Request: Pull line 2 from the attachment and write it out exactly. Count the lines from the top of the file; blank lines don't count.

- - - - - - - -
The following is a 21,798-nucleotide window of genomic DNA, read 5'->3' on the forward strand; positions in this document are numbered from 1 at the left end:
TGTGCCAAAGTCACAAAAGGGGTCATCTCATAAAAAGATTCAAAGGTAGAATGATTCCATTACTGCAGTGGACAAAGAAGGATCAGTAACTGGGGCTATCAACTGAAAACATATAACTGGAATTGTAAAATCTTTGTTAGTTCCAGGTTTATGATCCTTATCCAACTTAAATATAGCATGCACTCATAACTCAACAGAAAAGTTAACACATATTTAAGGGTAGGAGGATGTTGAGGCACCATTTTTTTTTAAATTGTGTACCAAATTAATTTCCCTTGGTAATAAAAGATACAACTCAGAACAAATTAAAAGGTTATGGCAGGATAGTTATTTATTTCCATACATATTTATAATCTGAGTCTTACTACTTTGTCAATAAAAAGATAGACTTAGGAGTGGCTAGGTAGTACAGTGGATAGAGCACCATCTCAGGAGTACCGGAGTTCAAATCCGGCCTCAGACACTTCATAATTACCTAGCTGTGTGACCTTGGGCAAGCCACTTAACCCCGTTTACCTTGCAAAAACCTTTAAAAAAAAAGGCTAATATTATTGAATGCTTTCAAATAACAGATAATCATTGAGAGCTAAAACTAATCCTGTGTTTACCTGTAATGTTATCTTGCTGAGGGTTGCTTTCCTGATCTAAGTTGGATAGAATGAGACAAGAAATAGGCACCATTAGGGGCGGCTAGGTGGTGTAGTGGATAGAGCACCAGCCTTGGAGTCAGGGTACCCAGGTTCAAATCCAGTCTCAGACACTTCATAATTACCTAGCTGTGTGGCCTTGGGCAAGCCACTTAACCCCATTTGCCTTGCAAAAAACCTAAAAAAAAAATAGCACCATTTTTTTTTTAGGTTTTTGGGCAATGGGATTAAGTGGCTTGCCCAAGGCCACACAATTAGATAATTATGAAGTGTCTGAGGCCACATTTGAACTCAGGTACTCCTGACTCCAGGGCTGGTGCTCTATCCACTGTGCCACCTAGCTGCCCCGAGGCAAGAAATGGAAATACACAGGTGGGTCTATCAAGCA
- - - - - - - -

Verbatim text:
TGTGCCAAAGTCACAAAAGGGGTCATCTCATAAAAAGATTCAAAGGTAGAATGATTCCATTACTGCAGTGGACAAAGAAGGATCAGTAACTGGGGCTATCAACTGAAAACATATAACTGGAATTGTAAAATCTTTGTTAGTTCCAGGTTTATGATCCTTATCCAACTTAAATATAGCATGCACTCATAACTCAACAGAAAAGTTAACACATATTTAAGGGTAGGAGGATGTTGAGGCACCATTTTTTTTTAAATTGTGTACCAAATTAATTTCCCTTGGTAATAAAAGATACAACTCAGAACAAATTAAAAGGTTATGGCAGGATAGTTATTTATTTCCATACATATTTATAATCTGAGTCTTACTACTTTGTCAATAAAAAGATAGACTTAGGAGTGGCTAGGTAGTACAGTGGATAGAGCACCATCTCAGGAGTACCGGAGTTCAAATCCGGCCTCAGACACTTCATAATTACCTAGCTGTGTGACCTTGGGCAAGCCACTTAACCCCGTTTACCTTGCAAAAACCTTTAAAAAAAAAGGCTAATATTATTGAATGCTTTCAAATAACAGATAATCATTGAGAGCTAAAACTAATCCTGTGTTTACCTGTAATGTTATCTTGCTGAGGGTTGCTTTCCTGATCTAAGTTGGATAGAATGAGACAAGAAATAGGCACCATTAGGGGCGGCTAGGTGGTGTAGTGGATAGAGCACCAGCCTTGGAGTCAGGGTACCCAGGTTCAAATCCAGTCTCAGACACTTCATAATTACCTAGCTGTGTGGCCTTGGGCAAGCCACTTAACCCCATTTGCCTTGCAAAAAACCTAAAAAAAAAATAGCACCATTTTTTTTTTAGGTTTTTGGGCAATGGGATTAAGTGGCTTGCCCAAGGCCACACAATTAGATAATTATGAAGTGTCTGAGGCCACATTTGAACTCAGGTACTCCTGACTCCAGGGCTGGTGCTCTATCCACTGTGCCACCTAGCTGCCCCGAGGCAAGAAATGGAAATACACAGGTGGGTCTATCAAGCA